REAFFIRMING that the UK`s withdrawal from the EU should not infringe on the rights and obligations of the Republic of Cyprus under EU law or on the rights and obligations of the parties to the founding treaty, the Northern Ireland Protocol, known as the “Irish backstop”, was an annex to the November 2018 draft agreement outlining provisions to prevent a hard border in Ireland after the withdrawal of the United Kingdom. The protocol provided for a provision of the safety net to deal with the circumstances in which satisfactory alternative arrangements were to come into force at the end of the transition period. This project has been replaced by a new protocol that will be described as follows. A challenge could result in financial sanctions against the UK, or even allow the EU to withdraw BENEFITS from the UK under the UK`s current agreements. More importantly, the threat of legal action could derail negotiations on a future UK-EU relationship agreement, while a key element of the EU`s approach is that any challenge to the law is separate from those negotiations, which it has pledged to pursue. These negotiations are continuing for the time being. If a panel decision by one party fails to comply, the agreement provides for certain “temporary remedies”: If an agreement on future relations between the EU and the UK were to be reached on that date, the EU could, if successful, be allowed to suspend elements of an agreement that would otherwise benefit the UK.B, such as lower tariffs on British products. After an unprecedented vote on 4 December 2018, MEPs ruled that the UK government was not respecting Parliament because it refused to give Parliament full legal advice on the consequences of its proposed withdrawal terms.  The focus of the consultation was on the legal effect of the “backstop” agreement for Northern Ireland, the Republic of Ireland and the rest of the United Kingdom with regard to the customs border between the EU and the United Kingdom and its consequences on the Good Friday agreement which ended the unrest in Northern Ireland, including whether the UK would be assured, in accordance with the proposals, of being able to leave the EU in a practical sense.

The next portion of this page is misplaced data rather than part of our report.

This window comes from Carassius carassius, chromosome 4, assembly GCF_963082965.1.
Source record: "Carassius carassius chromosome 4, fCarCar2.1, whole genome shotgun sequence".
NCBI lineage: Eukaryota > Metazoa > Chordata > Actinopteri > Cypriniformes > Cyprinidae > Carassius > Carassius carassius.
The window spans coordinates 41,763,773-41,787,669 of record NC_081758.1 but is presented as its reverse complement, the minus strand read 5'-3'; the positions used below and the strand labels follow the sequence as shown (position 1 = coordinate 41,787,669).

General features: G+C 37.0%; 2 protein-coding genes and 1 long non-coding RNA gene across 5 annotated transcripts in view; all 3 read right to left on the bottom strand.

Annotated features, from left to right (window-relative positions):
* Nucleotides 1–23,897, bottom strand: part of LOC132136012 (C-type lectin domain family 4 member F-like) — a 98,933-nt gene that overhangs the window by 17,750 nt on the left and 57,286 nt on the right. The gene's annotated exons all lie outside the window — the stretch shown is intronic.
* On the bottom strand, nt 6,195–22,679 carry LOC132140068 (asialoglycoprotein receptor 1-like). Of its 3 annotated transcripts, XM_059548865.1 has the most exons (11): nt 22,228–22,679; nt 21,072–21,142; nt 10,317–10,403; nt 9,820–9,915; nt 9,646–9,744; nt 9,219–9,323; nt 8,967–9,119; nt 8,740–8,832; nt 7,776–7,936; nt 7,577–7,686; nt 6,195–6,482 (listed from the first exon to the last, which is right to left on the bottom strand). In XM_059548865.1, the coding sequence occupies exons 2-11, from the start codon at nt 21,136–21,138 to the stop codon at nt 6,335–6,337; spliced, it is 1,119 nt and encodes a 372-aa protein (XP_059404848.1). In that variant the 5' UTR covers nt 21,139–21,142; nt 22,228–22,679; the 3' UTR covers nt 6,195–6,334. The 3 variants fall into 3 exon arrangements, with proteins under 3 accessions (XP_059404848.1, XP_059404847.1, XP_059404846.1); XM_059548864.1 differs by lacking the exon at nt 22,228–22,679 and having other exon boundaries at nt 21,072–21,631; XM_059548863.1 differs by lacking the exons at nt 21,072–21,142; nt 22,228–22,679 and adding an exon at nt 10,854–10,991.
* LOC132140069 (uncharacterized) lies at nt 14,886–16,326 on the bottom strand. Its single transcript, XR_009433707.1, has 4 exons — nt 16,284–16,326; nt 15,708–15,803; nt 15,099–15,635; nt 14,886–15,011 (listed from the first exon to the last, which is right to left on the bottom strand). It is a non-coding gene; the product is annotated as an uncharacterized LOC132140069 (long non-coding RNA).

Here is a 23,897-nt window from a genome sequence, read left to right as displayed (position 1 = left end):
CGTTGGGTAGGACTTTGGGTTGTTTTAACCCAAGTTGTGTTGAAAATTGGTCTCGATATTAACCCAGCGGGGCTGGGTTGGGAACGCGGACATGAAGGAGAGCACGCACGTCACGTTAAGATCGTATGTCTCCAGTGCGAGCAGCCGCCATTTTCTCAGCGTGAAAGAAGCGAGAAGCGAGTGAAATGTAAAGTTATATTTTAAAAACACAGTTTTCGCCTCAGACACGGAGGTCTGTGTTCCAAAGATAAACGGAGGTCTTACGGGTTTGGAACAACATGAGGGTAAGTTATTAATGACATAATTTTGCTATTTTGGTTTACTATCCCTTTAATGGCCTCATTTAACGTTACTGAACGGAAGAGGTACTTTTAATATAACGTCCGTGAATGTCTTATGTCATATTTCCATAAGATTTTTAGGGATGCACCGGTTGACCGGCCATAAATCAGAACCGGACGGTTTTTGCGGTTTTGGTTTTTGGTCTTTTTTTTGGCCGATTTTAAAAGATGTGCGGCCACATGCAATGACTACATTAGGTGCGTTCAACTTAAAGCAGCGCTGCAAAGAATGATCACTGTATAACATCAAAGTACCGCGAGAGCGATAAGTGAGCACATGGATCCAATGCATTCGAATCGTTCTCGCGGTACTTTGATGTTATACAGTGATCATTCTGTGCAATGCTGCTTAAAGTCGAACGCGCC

The exchange of letters of 30 March and 19 April 1977, amended by an exchange of letters on 8 November 1989 and 10 January 1990, relating to the arrangement for the abolition of the costs of eligible in-kind benefits as well as administrative and medical reviews of the international conventions to which the Union is a party and the international conventions concluded by the Member States on behalf of the Union; “custody rights”: custody of children within the meaning of Article 2 of Regulation (EC) No. 2201/2003 (6), including agreement obtained through termination, legal protection or valid agreement.